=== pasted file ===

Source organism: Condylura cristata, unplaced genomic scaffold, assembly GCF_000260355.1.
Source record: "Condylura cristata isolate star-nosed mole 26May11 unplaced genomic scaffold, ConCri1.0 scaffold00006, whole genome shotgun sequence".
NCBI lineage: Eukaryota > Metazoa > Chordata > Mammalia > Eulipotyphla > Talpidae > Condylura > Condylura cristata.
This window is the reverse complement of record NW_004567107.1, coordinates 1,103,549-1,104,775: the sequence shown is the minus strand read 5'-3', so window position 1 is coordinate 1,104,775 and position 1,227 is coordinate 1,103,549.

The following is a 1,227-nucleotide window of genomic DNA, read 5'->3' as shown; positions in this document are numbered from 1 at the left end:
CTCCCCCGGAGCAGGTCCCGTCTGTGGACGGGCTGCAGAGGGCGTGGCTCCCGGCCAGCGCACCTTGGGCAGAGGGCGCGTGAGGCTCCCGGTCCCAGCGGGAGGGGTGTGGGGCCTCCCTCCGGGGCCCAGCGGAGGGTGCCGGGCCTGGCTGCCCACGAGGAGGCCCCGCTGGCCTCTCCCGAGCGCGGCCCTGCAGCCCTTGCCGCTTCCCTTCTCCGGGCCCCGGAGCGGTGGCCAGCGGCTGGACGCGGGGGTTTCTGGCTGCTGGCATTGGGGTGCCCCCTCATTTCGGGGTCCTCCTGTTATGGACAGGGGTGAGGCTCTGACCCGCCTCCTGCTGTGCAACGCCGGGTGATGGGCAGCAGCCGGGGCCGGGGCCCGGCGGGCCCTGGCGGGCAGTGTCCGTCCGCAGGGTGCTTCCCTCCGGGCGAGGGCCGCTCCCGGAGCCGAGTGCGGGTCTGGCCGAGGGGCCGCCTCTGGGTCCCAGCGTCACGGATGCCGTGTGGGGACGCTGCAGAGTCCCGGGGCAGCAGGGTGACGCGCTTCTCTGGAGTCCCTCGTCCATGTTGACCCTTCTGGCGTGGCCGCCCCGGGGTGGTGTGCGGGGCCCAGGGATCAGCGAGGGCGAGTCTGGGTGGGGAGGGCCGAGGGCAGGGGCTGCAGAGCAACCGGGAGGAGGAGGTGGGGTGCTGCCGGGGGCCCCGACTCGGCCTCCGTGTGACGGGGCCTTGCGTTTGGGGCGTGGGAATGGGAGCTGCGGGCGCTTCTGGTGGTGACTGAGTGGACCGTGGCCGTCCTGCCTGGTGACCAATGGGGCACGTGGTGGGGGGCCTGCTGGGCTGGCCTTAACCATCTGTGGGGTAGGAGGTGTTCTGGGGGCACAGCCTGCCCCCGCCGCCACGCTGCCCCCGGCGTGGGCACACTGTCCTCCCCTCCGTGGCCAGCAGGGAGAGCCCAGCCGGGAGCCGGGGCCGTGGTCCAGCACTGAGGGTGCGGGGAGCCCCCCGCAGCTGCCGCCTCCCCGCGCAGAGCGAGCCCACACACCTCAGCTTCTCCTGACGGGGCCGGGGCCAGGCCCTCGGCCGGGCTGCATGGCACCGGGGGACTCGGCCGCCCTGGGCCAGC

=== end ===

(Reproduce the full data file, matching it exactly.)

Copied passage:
Source organism: Condylura cristata, unplaced genomic scaffold, assembly GCF_000260355.1.
Source record: "Condylura cristata isolate star-nosed mole 26May11 unplaced genomic scaffold, ConCri1.0 scaffold00006, whole genome shotgun sequence".
NCBI lineage: Eukaryota > Metazoa > Chordata > Mammalia > Eulipotyphla > Talpidae > Condylura > Condylura cristata.
This window is the reverse complement of record NW_004567107.1, coordinates 1,103,549-1,104,775: the sequence shown is the minus strand read 5'-3', so window position 1 is coordinate 1,104,775 and position 1,227 is coordinate 1,103,549.

The following is a 1,227-nucleotide window of genomic DNA, read 5'->3' as shown; positions in this document are numbered from 1 at the left end:
CTCCCCCGGAGCAGGTCCCGTCTGTGGACGGGCTGCAGAGGGCGTGGCTCCCGGCCAGCGCACCTTGGGCAGAGGGCGCGTGAGGCTCCCGGTCCCAGCGGGAGGGGTGTGGGGCCTCCCTCCGGGGCCCAGCGGAGGGTGCCGGGCCTGGCTGCCCACGAGGAGGCCCCGCTGGCCTCTCCCGAGCGCGGCCCTGCAGCCCTTGCCGCTTCCCTTCTCCGGGCCCCGGAGCGGTGGCCAGCGGCTGGACGCGGGGGTTTCTGGCTGCTGGCATTGGGGTGCCCCCTCATTTCGGGGTCCTCCTGTTATGGACAGGGGTGAGGCTCTGACCCGCCTCCTGCTGTGCAACGCCGGGTGATGGGCAGCAGCCGGGGCCGGGGCCCGGCGGGCCCTGGCGGGCAGTGTCCGTCCGCAGGGTGCTTCCCTCCGGGCGAGGGCCGCTCCCGGAGCCGAGTGCGGGTCTGGCCGAGGGGCCGCCTCTGGGTCCCAGCGTCACGGATGCCGTGTGGGGACGCTGCAGAGTCCCGGGGCAGCAGGGTGACGCGCTTCTCTGGAGTCCCTCGTCCATGTTGACCCTTCTGGCGTGGCCGCCCCGGGGTGGTGTGCGGGGCCCAGGGATCAGCGAGGGCGAGTCTGGGTGGGGAGGGCCGAGGGCAGGGGCTGCAGAGCAACCGGGAGGAGGAGGTGGGGTGCTGCCGGGGGCCCCGACTCGGCCTCCGTGTGACGGGGCCTTGCGTTTGGGGCGTGGGAATGGGAGCTGCGGGCGCTTCTGGTGGTGACTGAGTGGACCGTGGCCGTCCTGCCTGGTGACCAATGGGGCACGTGGTGGGGGGCCTGCTGGGCTGGCCTTAACCATCTGTGGGGTAGGAGGTGTTCTGGGGGCACAGCCTGCCCCCGCCGCCACGCTGCCCCCGGCGTGGGCACACTGTCCTCCCCTCCGTGGCCAGCAGGGAGAGCCCAGCCGGGAGCCGGGGCCGTGGTCCAGCACTGAGGGTGCGGGGAGCCCCCCGCAGCTGCCGCCTCCCCGCGCAGAGCGAGCCCACACACCTCAGCTTCTCCTGACGGGGCCGGGGCCAGGCCCTCGGCCGGGCTGCATGGCACCGGGGGACTCGGCCGCCCTGGGCCAGC